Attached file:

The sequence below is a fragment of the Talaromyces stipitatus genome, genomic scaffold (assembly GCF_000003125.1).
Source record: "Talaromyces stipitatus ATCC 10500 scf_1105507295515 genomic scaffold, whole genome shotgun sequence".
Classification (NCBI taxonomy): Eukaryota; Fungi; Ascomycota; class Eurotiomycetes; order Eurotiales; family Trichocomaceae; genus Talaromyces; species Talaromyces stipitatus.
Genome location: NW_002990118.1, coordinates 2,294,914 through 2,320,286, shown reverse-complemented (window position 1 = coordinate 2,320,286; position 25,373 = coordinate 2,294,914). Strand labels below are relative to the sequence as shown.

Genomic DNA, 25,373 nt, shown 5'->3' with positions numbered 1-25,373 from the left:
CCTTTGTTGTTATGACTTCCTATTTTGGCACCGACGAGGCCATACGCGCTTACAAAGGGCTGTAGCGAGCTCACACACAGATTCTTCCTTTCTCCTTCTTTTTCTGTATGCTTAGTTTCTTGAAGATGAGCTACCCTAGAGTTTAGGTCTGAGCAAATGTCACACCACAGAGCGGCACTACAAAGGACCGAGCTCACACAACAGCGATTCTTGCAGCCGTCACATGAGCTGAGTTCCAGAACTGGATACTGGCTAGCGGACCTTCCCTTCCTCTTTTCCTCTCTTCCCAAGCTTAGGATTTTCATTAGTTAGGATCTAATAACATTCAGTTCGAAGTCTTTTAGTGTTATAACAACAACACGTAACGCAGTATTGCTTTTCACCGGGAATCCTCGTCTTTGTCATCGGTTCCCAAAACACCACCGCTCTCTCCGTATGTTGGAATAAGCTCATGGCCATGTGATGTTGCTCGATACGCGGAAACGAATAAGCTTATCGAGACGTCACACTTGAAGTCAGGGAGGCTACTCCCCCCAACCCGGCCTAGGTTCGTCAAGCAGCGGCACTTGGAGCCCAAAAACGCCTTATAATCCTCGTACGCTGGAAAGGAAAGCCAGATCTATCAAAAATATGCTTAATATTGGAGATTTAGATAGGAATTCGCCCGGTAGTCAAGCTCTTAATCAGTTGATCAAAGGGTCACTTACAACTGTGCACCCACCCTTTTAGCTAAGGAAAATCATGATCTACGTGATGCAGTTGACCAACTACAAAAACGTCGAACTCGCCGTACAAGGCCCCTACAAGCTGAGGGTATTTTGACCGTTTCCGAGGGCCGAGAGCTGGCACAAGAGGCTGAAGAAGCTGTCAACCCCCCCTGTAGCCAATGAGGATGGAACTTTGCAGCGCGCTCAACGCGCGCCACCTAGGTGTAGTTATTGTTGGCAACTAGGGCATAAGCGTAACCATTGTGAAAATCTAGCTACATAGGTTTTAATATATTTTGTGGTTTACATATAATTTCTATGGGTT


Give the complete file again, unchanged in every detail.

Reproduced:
The sequence below is a fragment of the Talaromyces stipitatus genome, genomic scaffold (assembly GCF_000003125.1).
Source record: "Talaromyces stipitatus ATCC 10500 scf_1105507295515 genomic scaffold, whole genome shotgun sequence".
Classification (NCBI taxonomy): Eukaryota; Fungi; Ascomycota; class Eurotiomycetes; order Eurotiales; family Trichocomaceae; genus Talaromyces; species Talaromyces stipitatus.
Genome location: NW_002990118.1, coordinates 2,294,914 through 2,320,286, shown reverse-complemented (window position 1 = coordinate 2,320,286; position 25,373 = coordinate 2,294,914). Strand labels below are relative to the sequence as shown.

Genomic DNA, 25,373 nt, shown 5'->3' with positions numbered 1-25,373 from the left:
CCTTTGTTGTTATGACTTCCTATTTTGGCACCGACGAGGCCATACGCGCTTACAAAGGGCTGTAGCGAGCTCACACACAGATTCTTCCTTTCTCCTTCTTTTTCTGTATGCTTAGTTTCTTGAAGATGAGCTACCCTAGAGTTTAGGTCTGAGCAAATGTCACACCACAGAGCGGCACTACAAAGGACCGAGCTCACACAACAGCGATTCTTGCAGCCGTCACATGAGCTGAGTTCCAGAACTGGATACTGGCTAGCGGACCTTCCCTTCCTCTTTTCCTCTCTTCCCAAGCTTAGGATTTTCATTAGTTAGGATCTAATAACATTCAGTTCGAAGTCTTTTAGTGTTATAACAACAACACGTAACGCAGTATTGCTTTTCACCGGGAATCCTCGTCTTTGTCATCGGTTCCCAAAACACCACCGCTCTCTCCGTATGTTGGAATAAGCTCATGGCCATGTGATGTTGCTCGATACGCGGAAACGAATAAGCTTATCGAGACGTCACACTTGAAGTCAGGGAGGCTACTCCCCCCAACCCGGCCTAGGTTCGTCAAGCAGCGGCACTTGGAGCCCAAAAACGCCTTATAATCCTCGTACGCTGGAAAGGAAAGCCAGATCTATCAAAAATATGCTTAATATTGGAGATTTAGATAGGAATTCGCCCGGTAGTCAAGCTCTTAATCAGTTGATCAAAGGGTCACTTACAACTGTGCACCCACCCTTTTAGCTAAGGAAAATCATGATCTACGTGATGCAGTTGACCAACTACAAAAACGTCGAACTCGCCGTACAAGGCCCCTACAAGCTGAGGGTATTTTGACCGTTTCCGAGGGCCGAGAGCTGGCACAAGAGGCTGAAGAAGCTGTCAACCCCCCCTGTAGCCAATGAGGATGGAACTTTGCAGCGCGCTCAACGCGCGCCACCTAGGTGTAGTTATTGTTGGCAACTAGGGCATAAGCGTAACCATTGTGAAAATCTAGCTACATAGGTTTTAATATATTTTGTGGTTTACATATAATTTCTATGGGTT